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Period front spoiler on a classic Maserati

Discussion in 'Maserati' started by Froggie, Dec 24, 2019.

  1. Froggie

    Froggie Karting

    Sep 27, 2017
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    Provocative title probably, I understand that our classic cars shall be preserved from outrages, but let's have a try...

    A small front spoiler was designed specifically for Merak's (also usable for Bora's) in order to decrease the front lift and improve the handling at high speeds.

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    The issue seems more important on Merak's than Bora's, maybe because of a lighter steering due to a smaller weight on the front axle.

    From Bora threads on that issue, I also noticed that such a small spoiler, associated or not with air scoops (oriented frontwards or backwards), could also improve the cooling of the front radiators, notably on the Bora which seems to be more prone to heat accumulation in the rear engine compartment.

    All in all, although not aesthetically correct for other cars, I am wondering if such a (small) spoiler could also be adapted on other period Masers having an edged front nose that is not optimal for high speeds and cooling, such as the Indy, Ghibli and Khamsin (even if these front engine cars are less prone to lift-off because of the front engine).
    Of course not going as far as the extreme seen on this Khamsin!

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    Incidentally, having a small "sacrificial" spoiler on the front may also allow to test the clearance of the car before e.g. crossing at low speed an urban speed bump to avoid damaging the very exposed undertray and exhaust of an Indy...

    Opinions?
     
  2. wbaeumer

    wbaeumer F1 Veteran
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    What the f**k is that??? Poor Khamsin. Dreadful ugly! But you can`t buy good taste!
     
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  3. Froggie

    Froggie Karting

    Sep 27, 2017
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    Wellllll..., not that far!
    Thinking of something discrete and easily removable, just like the Merak spoiler.
    My question mainly relates to the possible change in the car's handling and cooling at speed.
     
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  4. GIOTTO

    GIOTTO F1 Rookie
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    Send these guys to jail !
     
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  5. Nembo1777

    Nembo1777 F1 Veteran

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    Walter it was our special crowdfunded Christmas gift made just for you:D!
     
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  6. emsiegel13

    emsiegel13 Formula Junior
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    Walter,

    Beauty is in the eye of the beholder but everyone has better eyes than the person who defined the Khamsin! Merry Christmas and a happy and healthy New year to you.

    Elliot
     
  7. Froggie

    Froggie Karting

    Sep 27, 2017
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    Walter, your Merak was tracked:

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    Obviously the wheels and tyres were modified, maybe also the drivetrain and suspensions.
    By chance, could you tell us if you have feeled any handling difference at speed (steering, lift) due to the addition of the front spoiler only?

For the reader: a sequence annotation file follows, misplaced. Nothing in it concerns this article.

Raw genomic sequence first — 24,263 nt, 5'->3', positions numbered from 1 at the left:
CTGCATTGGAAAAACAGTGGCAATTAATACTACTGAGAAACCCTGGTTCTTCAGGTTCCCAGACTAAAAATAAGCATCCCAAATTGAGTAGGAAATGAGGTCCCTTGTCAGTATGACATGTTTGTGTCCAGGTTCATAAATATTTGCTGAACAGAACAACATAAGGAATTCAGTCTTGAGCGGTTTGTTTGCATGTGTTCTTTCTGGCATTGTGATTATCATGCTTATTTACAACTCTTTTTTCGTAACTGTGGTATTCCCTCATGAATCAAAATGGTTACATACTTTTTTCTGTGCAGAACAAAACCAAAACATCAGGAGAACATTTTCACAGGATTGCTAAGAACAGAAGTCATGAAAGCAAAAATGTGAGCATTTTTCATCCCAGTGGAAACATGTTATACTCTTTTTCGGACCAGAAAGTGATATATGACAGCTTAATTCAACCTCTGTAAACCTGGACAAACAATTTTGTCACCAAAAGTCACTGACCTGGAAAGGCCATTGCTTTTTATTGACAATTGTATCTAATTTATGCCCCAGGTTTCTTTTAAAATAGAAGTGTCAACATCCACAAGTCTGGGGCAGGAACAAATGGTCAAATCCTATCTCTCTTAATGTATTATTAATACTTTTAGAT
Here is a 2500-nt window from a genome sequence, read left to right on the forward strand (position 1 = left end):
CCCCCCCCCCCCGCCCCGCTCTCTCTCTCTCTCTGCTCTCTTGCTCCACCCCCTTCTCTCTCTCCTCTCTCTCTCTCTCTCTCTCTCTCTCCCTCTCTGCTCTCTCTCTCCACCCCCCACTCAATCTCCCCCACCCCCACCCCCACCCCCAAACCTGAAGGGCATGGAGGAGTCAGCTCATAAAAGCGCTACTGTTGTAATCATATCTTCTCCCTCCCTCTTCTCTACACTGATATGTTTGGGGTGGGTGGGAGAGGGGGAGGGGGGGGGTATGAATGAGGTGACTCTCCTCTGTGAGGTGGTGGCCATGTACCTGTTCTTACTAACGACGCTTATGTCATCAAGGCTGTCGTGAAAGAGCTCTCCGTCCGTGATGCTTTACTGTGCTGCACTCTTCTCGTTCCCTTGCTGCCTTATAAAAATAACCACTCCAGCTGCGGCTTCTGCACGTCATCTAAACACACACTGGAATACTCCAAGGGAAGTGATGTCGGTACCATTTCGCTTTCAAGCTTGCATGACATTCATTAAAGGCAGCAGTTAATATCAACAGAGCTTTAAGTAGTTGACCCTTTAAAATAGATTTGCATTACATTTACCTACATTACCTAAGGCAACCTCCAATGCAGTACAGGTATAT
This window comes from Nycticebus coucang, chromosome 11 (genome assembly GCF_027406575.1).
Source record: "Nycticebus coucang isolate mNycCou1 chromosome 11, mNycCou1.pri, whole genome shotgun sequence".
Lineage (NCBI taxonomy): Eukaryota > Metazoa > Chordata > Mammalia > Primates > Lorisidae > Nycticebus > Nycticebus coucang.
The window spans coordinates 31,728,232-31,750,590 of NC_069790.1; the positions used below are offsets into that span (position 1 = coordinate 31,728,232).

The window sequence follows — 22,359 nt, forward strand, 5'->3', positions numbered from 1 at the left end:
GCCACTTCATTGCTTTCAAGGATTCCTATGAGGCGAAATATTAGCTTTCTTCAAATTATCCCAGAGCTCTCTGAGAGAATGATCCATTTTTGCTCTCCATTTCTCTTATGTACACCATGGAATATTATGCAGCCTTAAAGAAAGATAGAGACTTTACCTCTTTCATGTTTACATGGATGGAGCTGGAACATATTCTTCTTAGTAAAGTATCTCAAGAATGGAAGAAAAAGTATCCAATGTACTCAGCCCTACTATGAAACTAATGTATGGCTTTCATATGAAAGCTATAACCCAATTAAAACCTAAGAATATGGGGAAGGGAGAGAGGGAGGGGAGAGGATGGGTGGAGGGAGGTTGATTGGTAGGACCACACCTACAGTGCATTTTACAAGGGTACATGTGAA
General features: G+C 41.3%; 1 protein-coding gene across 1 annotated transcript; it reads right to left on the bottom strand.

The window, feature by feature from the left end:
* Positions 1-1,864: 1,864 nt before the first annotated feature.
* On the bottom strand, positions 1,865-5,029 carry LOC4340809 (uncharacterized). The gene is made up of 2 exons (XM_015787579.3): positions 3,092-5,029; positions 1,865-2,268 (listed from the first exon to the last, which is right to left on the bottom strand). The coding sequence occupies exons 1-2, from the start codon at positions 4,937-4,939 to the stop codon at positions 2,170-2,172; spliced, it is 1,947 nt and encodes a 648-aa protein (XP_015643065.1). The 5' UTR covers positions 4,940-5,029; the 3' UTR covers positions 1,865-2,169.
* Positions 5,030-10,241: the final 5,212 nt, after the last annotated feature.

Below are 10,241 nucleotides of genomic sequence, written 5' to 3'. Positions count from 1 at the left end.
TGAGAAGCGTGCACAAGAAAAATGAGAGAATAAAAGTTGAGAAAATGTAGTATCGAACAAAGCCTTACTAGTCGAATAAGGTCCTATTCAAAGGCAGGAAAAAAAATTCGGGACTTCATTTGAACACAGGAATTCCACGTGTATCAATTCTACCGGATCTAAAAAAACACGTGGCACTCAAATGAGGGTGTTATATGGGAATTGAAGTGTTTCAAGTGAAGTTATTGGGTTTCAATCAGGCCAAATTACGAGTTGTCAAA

8. wbaeumer

    wbaeumer F1 Veteran
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    Yes, my Merak is madified. But the difference between the Merak and the Khamsin is, that the V6 was made in 1,830 examples while the Khamsin is a very rare bird with only 500 units. For me the Khamsin is the more important car and I did not modify anything on my car when I owned it from 1997-2000.
    As of the spoiler: my `82 car came with (!) the spoiler from new. I drove it once without the spoiler at higher speeds and steering became lighter. The spoiler is usefull although the car gets a little more understeering in corners. We changed that by small modification on the front suspension.

    As of the wheels: yes, but these BBSs where offered by Auto Koenig, the German importer from Anzing in Bavariain 1981/2. Some owners opted for those wheels. My car came with the standard wheels but I was fortunate to find those BBs in 2000. Today they are worth of "gold" and VERY hard to find.
    All my modification can be easily removed. But I doubt that this is possible on this ...eh..."something blue" in post #1.....
     
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  9. wbaeumer

    wbaeumer F1 Veteran
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    Thanks Elliot...and you (and the rest of the gang on this esteemed forum)!
     
  10. Froggie

    Froggie Karting

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  11. emsiegel13

    emsiegel13 Formula Junior
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    Words fail me! The factory front air dam is fairly modest and since it was a factory piece, certainly acceptable but the picture in period add ons are way over the top and ruin the lovely design that the Bora is.
     
  12. Nembo1777

    Nembo1777 F1 Veteran

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    The Bora and Merak book by Jan Norbye (early 80s IIRC) had color photos of a bespoilered, bewinged yellow Bora. I don't have the book here. When I was at Candini's in Modena last February Marcello showed me these photos. He said it was modified by a German who eventually had a fatal crash in it...RIP
    Not sure if it was the same car. If anybody knows more thanks for letting us know.

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  13. emsiegel13